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8 Brilliant Uses For Oregano + How To Grow & Dry It

Am I the only one that grows herbs and then thinks, “Okay…now what the heck do I do with these?”

I mean, for some herbs, it’s obvious. Mint you make a ton of mojitos and dry it for tea and make mint jam. Rosemary is a pretty easy one to figure out in the kitchen, and its health benefits are well documented. Basil gets made into pesto and many, many caprese salads.

But oregano? That one gets me every time.

An oregano plant in a planter.
You’re pretty, and you smell nice but what do I do with you?

What exactly do you do with oregano, other than dry it and sprinkle it over your pizza?

Well, as usual, I’ve got you covered. We’re going to take a good long look at this popular Mediterranean herb. We’ll talk about how to grow it, how to dry it, and of course, what the heck to do with it.

So, grab your herb snips and gather a bunch of oregano because when you get done reading, you’re going to need it.

For this article, we’ll be focusing on the Mediterranean variety. Mexican oregano is growing in popularity, and you may find it at the grocery store or your local plant nursery. However, they’re two different plants from different families. But we’ll come back to that later when we start cooking with it.

For now, let’s take a look at how to grow oregano.

If you love herbs that do best left to their own devices, you should be growing oregano in your landscape. In the wild, Mediterranean oregano grows in dry, mountainous areas. It prefers a warmer climate and does well in soil where other, more demanding, plants wouldn’t survive.

If you’ve got a rocky area of your property, where the soil dries out, consider planting it as a ground cover. Zones 8 and higher in the US, oregano can be grown as the perennial it is.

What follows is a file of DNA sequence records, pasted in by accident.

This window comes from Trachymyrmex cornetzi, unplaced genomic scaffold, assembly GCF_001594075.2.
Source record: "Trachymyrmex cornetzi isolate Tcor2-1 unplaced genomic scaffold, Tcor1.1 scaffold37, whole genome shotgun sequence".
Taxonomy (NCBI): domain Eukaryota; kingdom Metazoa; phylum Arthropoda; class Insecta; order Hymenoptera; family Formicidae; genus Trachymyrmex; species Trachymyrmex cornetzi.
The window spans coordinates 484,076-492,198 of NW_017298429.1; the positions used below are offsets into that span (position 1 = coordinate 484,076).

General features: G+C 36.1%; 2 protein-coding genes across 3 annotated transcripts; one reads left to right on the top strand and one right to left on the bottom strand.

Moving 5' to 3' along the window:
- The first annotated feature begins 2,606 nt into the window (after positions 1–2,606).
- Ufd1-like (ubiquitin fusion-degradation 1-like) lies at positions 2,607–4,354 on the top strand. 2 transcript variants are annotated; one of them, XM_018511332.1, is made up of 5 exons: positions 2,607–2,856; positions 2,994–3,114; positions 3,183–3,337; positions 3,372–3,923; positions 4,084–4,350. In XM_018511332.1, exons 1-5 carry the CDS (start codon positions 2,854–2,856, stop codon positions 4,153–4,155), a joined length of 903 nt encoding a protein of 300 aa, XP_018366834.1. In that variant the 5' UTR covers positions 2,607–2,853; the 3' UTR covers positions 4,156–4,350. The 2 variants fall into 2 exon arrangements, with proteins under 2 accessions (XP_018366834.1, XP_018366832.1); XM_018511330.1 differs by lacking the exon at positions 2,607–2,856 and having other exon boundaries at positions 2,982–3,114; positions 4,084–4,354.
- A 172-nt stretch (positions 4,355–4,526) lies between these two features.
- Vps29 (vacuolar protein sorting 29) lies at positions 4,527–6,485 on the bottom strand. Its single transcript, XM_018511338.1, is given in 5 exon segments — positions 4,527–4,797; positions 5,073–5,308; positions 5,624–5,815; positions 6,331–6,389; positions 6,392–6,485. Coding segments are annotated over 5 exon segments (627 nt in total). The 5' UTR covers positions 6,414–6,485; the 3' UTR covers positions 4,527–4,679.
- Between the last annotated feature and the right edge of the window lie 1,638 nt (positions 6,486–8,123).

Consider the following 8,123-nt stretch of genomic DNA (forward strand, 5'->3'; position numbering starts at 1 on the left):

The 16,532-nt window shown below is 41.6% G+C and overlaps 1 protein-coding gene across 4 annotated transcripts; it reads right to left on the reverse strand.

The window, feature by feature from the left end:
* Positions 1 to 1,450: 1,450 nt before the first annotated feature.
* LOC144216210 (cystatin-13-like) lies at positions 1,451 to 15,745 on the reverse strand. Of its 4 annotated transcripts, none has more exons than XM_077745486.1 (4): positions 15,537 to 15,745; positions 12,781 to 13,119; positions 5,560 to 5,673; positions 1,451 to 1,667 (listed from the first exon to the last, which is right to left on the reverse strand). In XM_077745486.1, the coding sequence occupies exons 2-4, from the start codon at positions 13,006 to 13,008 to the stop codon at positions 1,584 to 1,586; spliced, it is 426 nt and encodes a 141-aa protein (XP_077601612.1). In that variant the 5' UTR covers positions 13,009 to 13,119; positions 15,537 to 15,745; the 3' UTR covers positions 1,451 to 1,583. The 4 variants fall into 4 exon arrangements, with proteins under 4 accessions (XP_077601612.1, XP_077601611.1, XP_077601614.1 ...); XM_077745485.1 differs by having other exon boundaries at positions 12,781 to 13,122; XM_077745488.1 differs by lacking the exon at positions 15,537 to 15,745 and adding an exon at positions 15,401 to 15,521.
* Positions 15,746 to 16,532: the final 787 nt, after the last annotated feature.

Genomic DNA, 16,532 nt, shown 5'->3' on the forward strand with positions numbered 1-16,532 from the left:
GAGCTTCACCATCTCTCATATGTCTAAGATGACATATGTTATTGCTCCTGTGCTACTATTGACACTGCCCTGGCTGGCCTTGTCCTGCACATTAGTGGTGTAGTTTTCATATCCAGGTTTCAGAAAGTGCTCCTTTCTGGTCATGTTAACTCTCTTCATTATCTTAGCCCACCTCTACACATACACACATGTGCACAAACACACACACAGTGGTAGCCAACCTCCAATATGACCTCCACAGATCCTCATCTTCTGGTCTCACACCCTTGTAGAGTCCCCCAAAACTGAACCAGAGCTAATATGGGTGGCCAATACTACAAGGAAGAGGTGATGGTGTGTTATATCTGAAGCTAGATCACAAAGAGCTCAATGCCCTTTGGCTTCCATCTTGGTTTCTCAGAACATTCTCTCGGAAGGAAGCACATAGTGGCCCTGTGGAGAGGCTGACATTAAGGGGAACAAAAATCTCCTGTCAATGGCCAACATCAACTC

If you live where winters are cold and harsh, you can still grow oregano perennially. But you’ll need to cut it back and mulch it well before cold weather sets in. You’ll be rewarded with a plant that pulls double-duty as a groundcover and culinary herb.

Oregano does well in containers too.

Just remember that it prefers well-drained soil and lots of bright sun. Container growing is excellent for areas with hard winters because you can bring your oregano inside and enjoy it fresh all winter long.

For larger container-grown oregano, once a year, you’ll want to trim it back hard and break up the soil as it gets compacted. Use a long chopstick or a small hand tool to poke holes in the dirt and break it up gently. Add a few handfuls of compost and then water it well. This routine maintenance will keep big containers of oregano happy and healthy for years.

While oregano grows naturally in a Mediterranean climate, you may find on hot summer days that it benefits from a good drink.

To keep your oregano doing well, trim it hard regularly. Giving it a good ‘haircut’ will encourage plenty of new growth and keep you in delicious oregano year-round. You can easily cut 2/3 of the plant back, and it will reward you by pushing out tons of new growth.

Occasionally, oregano will go through a rebellious teen phase where it’ll look unkempt and rather raggedy. Don’t pitch it, just trim it back hard and let it be. It will bounce back eventually. It’s all part of oregano’s usual growing cycle.

Companion Planting with Oregano